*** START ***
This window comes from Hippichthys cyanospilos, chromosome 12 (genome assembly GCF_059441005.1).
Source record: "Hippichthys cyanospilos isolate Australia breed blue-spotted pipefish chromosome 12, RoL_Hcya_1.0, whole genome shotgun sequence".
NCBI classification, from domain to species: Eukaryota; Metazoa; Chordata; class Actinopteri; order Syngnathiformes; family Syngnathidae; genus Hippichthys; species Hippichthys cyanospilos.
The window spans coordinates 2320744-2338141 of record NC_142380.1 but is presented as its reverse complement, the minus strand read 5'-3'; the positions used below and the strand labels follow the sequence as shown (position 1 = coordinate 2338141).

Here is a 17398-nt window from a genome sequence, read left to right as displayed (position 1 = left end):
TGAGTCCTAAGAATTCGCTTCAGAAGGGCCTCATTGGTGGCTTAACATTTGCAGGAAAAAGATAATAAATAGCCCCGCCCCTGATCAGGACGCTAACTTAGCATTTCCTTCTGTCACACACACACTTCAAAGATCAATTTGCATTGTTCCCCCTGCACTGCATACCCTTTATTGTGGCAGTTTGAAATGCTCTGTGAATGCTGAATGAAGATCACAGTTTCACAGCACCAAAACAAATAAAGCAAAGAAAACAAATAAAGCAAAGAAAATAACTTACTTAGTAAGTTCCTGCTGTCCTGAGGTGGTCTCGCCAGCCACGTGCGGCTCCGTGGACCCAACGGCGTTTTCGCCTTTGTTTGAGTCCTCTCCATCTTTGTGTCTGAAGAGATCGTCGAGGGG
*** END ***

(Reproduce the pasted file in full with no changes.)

This window comes from Hippichthys cyanospilos, chromosome 12 (genome assembly GCF_059441005.1).
Source record: "Hippichthys cyanospilos isolate Australia breed blue-spotted pipefish chromosome 12, RoL_Hcya_1.0, whole genome shotgun sequence".
NCBI classification, from domain to species: Eukaryota; Metazoa; Chordata; class Actinopteri; order Syngnathiformes; family Syngnathidae; genus Hippichthys; species Hippichthys cyanospilos.
The window spans coordinates 2320744-2338141 of record NC_142380.1 but is presented as its reverse complement, the minus strand read 5'-3'; the positions used below and the strand labels follow the sequence as shown (position 1 = coordinate 2338141).

Here is a 17398-nt window from a genome sequence, read left to right as displayed (position 1 = left end):
TGAGTCCTAAGAATTCGCTTCAGAAGGGCCTCATTGGTGGCTTAACATTTGCAGGAAAAAGATAATAAATAGCCCCGCCCCTGATCAGGACGCTAACTTAGCATTTCCTTCTGTCACACACACACTTCAAAGATCAATTTGCATTGTTCCCCCTGCACTGCATACCCTTTATTGTGGCAGTTTGAAATGCTCTGTGAATGCTGAATGAAGATCACAGTTTCACAGCACCAAAACAAATAAAGCAAAGAAAACAAATAAAGCAAAGAAAATAACTTACTTAGTAAGTTCCTGCTGTCCTGAGGTGGTCTCGCCAGCCACGTGCGGCTCCGTGGACCCAACGGCGTTTTCGCCTTTGTTTGAGTCCTCTCCATCTTTGTGTCTGAAGAGATCGTCGAGGGG